• R T
        May 6, 2014 at 12:49 pm #

        Even within the fine arts, being self-taught is very professionally limiting. My mother was self-taught due to her family obligation and geographical location. However, as soon as we were all old enough to be weaned and out of diapers she travelled extensively to study at Art Student’s League of New York, Scottsdale Arts’ School and The Woodstock School of Art, to name a few. She knew to be truly competitive in the world of portraiture she had to have an education and learn technique from famous painters. Without her education it’s doubtful she would ever have reached the level she has of being chosen to paint senators, governors, college presidents, the Secretary of the Navy, Commandant of the Marine Corp etc.

      • Young CC Prof
        May 6, 2014 at 12:56 pm #

        Actually, I wouldn’t be a self-taught candlemaker. It would probably take a long time to make candles that were at all functional, much less nice-looking.

        • The Bofa on the Sofa
          May 6, 2014 at 1:12 pm #

          Oh come on, YCCP. I know you can do it. Just be creative…

          Let’s Make a Dope Deal

          Cheech and Chong

          HOST: He is the holder of a PhD,
          an MA, a BA and is a BMF besides.
          Would you please give a big warm welcome for Bob Bitchin.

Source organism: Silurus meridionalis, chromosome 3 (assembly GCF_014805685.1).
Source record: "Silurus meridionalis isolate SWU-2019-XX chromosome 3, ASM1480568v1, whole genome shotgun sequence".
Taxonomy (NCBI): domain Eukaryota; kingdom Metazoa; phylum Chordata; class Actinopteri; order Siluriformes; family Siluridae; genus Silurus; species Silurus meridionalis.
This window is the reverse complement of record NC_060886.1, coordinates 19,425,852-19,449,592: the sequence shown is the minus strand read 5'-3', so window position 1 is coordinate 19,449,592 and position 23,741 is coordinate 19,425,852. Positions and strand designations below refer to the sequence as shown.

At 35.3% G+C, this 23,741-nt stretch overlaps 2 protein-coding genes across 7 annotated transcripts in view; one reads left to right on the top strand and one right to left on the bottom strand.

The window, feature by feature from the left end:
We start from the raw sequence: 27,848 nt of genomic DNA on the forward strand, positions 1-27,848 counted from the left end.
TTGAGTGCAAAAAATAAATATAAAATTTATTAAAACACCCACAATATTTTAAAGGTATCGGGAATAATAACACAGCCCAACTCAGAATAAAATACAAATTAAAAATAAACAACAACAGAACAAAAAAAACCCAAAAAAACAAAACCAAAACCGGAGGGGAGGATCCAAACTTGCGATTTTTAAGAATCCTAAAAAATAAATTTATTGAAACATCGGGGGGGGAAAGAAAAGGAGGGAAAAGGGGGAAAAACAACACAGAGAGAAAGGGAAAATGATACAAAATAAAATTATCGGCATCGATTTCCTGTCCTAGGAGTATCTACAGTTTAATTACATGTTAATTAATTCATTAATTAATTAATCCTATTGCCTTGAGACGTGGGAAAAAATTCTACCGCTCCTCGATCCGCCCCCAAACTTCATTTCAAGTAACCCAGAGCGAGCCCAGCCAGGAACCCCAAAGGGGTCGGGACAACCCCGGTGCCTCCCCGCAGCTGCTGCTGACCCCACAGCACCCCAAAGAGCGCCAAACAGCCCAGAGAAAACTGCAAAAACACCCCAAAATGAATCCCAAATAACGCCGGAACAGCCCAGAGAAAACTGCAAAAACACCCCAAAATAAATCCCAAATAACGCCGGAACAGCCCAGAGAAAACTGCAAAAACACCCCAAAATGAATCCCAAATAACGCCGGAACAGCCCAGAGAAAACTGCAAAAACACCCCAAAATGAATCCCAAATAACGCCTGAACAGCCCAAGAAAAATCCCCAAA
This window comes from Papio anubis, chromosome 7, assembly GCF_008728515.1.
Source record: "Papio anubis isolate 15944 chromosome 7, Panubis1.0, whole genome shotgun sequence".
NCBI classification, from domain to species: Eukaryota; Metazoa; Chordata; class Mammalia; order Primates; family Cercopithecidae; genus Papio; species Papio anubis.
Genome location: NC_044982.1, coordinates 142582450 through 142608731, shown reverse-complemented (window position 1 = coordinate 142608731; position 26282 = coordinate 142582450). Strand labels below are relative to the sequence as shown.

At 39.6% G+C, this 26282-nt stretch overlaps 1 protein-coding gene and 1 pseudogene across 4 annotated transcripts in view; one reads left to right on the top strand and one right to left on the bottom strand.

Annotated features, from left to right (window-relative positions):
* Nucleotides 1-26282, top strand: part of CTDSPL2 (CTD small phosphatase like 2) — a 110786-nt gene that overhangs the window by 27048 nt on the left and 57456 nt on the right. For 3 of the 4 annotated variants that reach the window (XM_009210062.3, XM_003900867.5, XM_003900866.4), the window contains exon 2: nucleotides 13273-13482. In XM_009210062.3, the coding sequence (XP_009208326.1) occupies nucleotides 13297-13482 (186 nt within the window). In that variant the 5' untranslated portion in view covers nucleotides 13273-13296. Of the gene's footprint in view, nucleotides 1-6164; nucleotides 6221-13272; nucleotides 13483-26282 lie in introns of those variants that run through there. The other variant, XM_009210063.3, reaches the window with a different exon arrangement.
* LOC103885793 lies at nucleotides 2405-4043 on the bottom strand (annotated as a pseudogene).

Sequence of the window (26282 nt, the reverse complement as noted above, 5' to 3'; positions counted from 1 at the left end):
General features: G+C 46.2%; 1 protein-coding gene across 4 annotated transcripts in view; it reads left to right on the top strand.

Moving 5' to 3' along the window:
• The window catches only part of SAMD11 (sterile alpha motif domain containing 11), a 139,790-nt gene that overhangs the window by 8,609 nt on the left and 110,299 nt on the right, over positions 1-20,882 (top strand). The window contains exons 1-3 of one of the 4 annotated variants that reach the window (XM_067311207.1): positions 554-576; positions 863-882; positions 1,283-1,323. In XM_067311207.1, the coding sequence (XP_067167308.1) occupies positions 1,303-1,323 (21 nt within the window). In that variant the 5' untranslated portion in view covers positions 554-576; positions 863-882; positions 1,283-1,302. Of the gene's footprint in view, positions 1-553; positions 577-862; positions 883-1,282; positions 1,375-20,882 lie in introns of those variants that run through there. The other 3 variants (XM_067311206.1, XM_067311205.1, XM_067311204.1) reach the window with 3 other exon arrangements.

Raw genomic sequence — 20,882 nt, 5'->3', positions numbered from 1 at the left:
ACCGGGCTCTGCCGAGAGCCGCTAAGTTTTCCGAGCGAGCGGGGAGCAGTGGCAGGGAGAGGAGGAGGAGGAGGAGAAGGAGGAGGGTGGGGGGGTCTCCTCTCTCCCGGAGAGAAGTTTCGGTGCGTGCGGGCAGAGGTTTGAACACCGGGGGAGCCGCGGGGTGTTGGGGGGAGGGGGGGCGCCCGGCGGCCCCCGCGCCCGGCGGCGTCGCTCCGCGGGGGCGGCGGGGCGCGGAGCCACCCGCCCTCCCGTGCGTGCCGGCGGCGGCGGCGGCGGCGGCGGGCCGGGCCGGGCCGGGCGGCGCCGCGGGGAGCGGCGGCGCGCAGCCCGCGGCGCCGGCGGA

Come on, let me hear it for Bob Bitchin.
          Here he is all the way from Harvard.
          Bob Bitchin.
          It’s really great to have you on the show tonight, Bob. How you doing?

          BOB: Bitchin’.

          HOST: Bitchin’.

          Well, isn’t that far out and solid and right on, Bob.
          Tell us, Bob, here’s a question I ask of all our contestants–
          what made you drop out?

          BOB: Well, a lot of people think it was
          the 400 acid trips I took, you know?

          HOST: Uh-uh, but what was it really, Bob?
          One day I played Black Sabbath at 78 speed, man.

          HOST” Black Sabb…
          And then what happened?
          (audience oohing)

          BOB: I saw God.

          (MAN: I’ve done that, man.
          Other Man: Oh, yeah?
          MAN: Yeah, with Grand Funk.)

          HOST: Tell us, Bob, what have you been doing
          with all those degrees? I notice you had a PhD, an MA and a BA. What have you been doing with all that knowledge?

          BOB: Making candles, man.

          HOST: Making candles, well, that sounds creative, Bob. What kind of candles are they?

          BOB: Oh, they’re really neat table candles, you know?

          HOST: Table candles?

          BOB: Yeah, you pour wax on a table…

          HOST: Uh-huh.

          BOB: and you set it on fire, man.

          • Zornorph